Every German receives 24 parcels per year – that is more than any other European. More and more frequently, the goods originate from outside of Europe as well. Logistics is benefiting from the continuing upswing, yet it is also facing major challenges in view of global supply chains and customers’ desire for green solutions. We spoke with Stephan Schiller, CEO of Hermes International, a division of Hermes Germany, about the conflict area between Lot Size 1 and Green Logistics, successful cross-border logistics and the company’s plans for 2020.
Mr. Schiller, through the cooperation with SEKO Logistics you were able to further strengthen your profile as a competent partner in the areas of cross-border e-commerce, SCM and consumer logistics last year. What is your focus in 2020? What are your plans and goals?
A year with many changes is behind us and a year full of changes lies ahead. Against this background, the focus is clearly on ensuring our ability to adapt to the needs and wishes of our target customers.
Through our close partnership with SEKO, we have indeed significantly strengthened our global footprint, and this will need to be scaled up in 2020. In the area of supply chain management, we have set out to achieve even more controlled growth with our target customers. New technologies will increasingly be used in this context. We consider ourselves well positioned in these areas and are looking forward to the tasks that lie ahead.
Companies are faced with a growing pressure to optimize their supply chain. At the same time, however, supply chains are becoming increasingly complex. How can companies prepare for the growing challenges and successfully master them?
There is no standard answer to this question. From my perspective, clear trends can be recognized: Customers increasingly want to be informed about the status of their goods on a so-called ‘near real time’ basis. Data and the active use of this information are playing an increasingly important role in this context. It is not only a question of keeping an eye on the status quo, but also of making more precise forecasts, for example regarding optimizing storage capacities – something that is of increasing interest to companies.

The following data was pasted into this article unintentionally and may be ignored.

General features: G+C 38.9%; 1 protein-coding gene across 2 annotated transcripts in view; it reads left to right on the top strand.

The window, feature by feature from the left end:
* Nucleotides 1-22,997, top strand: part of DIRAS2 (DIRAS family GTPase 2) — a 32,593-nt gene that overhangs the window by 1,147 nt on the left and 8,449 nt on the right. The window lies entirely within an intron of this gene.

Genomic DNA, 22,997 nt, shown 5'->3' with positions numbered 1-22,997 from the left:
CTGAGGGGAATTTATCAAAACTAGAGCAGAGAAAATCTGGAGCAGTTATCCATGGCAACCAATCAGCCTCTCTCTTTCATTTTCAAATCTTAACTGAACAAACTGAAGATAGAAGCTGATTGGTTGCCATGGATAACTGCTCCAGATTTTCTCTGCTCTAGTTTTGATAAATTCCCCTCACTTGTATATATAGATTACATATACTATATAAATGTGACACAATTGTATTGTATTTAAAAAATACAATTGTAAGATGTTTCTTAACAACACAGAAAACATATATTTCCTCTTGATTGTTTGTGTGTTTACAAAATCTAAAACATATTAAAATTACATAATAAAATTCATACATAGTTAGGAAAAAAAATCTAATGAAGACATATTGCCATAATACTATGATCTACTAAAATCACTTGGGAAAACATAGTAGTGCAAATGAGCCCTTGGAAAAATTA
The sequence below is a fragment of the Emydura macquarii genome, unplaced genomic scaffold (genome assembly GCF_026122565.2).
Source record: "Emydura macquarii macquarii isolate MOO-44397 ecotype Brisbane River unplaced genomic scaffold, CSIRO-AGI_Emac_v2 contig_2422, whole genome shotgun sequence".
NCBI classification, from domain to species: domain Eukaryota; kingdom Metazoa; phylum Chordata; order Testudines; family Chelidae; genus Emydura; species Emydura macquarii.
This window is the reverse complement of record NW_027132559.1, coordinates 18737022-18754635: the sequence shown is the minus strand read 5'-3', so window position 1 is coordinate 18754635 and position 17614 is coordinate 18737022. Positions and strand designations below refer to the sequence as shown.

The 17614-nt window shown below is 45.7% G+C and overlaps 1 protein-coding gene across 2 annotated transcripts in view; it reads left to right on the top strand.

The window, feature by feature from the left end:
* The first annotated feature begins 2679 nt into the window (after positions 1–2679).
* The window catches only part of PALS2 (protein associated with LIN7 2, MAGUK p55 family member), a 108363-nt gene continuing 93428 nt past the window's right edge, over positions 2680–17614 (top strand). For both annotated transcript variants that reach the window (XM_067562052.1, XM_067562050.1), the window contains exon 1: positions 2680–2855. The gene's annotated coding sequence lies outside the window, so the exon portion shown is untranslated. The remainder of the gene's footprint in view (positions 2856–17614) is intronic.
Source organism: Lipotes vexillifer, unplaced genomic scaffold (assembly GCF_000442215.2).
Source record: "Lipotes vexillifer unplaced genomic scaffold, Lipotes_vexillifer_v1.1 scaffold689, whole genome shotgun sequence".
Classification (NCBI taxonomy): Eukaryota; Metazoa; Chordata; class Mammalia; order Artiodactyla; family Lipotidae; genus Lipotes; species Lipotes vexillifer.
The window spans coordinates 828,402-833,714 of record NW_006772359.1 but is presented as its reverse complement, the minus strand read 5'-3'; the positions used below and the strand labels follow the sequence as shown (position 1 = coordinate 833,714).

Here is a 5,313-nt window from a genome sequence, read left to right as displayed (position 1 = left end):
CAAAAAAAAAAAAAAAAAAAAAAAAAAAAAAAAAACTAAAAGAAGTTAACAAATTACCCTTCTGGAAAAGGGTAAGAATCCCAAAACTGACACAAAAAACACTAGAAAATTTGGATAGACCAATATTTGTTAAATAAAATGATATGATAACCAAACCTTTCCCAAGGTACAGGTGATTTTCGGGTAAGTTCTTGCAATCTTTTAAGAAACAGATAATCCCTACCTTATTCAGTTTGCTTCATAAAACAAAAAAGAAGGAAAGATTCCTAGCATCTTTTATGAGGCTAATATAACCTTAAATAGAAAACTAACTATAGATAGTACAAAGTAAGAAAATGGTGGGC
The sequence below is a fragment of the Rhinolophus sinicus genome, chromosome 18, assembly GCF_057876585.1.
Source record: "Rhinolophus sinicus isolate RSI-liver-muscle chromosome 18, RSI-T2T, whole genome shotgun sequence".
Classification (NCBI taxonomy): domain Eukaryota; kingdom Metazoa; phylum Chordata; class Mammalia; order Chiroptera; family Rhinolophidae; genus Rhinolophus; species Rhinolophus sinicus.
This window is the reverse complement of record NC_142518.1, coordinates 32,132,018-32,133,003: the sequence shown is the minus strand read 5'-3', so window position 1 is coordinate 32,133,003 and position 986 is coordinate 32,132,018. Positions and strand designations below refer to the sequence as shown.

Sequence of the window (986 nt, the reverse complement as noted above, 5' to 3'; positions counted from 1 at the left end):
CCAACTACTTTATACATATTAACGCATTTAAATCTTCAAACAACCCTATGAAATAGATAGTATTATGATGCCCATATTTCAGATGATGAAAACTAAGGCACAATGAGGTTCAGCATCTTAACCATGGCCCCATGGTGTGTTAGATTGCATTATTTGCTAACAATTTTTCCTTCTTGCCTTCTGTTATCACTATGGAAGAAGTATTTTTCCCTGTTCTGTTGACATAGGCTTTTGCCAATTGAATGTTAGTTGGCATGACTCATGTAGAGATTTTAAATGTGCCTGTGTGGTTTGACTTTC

We also see great potential in advising our clients on customs procedures and regulations. In times of trade restrictions and “Brexit”, detailed know-how is clearly becoming more important. This applies to both classic freight and cross-border parcel issues.
Furthermore, a younger generation of decision-makers is currently assuming responsibility in important areas of the supply chain. They want to interact with logistics experts in a different framework. New technologies are playing an increasingly important role here as well.
With the growing popularity of online marketplaces, more and more companies are internationalizing their business. In this context, which variables are decisive for the success of efficient cross-border logistics? How does Hermes International support its customers?
We have opted for a modular approach. This means that we offer our customers a complete supply chain solution or individual cross-border parcel routes, analogously to the individual process steps. Thus, customers do not necessarily need to have their parcels picked up, flown, cleared through customs, transported, sorted and delivered by us – we put together individual solutions for our clients.
This modular approach gives us the opportunity to support different customers: starting with the manufacturer, via the retailer or platform, and up to the consolidator and the logistics provider.
Thanks to the Fridays for Future movement, “green topics” are currently gaining importance. Yet how does the demand for ever smaller batch sizes, down to lot size 1, and the desire for green logistics fit together? What solutions does Hermes International pursue in order to minimize these tensions?
Not only are we a member of the Clean Cargo Working Group, which has the goal of reducing the environmental impact of container shipping, but as a member of the Otto Group, this issue has been a matter close to our hearts for years. Together with the Otto Group’s retailers, for example, we have proportionally reduced the volume of CO2 in procurement logistics by almost 50% since 2006. We can automatically measure CO2 emissions at the level of individual items in order to create the necessary transparency in the first step. Yet we are only at the beginning of a necessary process, which is not entirely without contradiction between our own consumption demands and what is being expected of modern logistics.
Last year you viewed the separation tendencies of some national economies with concern. Brexit, which has long been a very uncertain matter, was a much discussed topic in the industry. What challenges do you see coming up in the new year?
Unfortunately, these tendencies have not changed. Meanwhile, Brexit is now as good as certain and the global outlook also remains challenging.
I hope that sustainable management will continue to be in the focus, but I am concerned that this discussion is increasingly taking place in a restricted manner. We at Hermes International have been addressing this issue for a long time. However, I do not think we can do it alone: all the stakeholders involved are called upon to make a joint contribution: starting with the consumer, through the producer and on to the logistics provider.
Mr Schiller, thank you very much for the interview. We wish you all the best for the year 2020.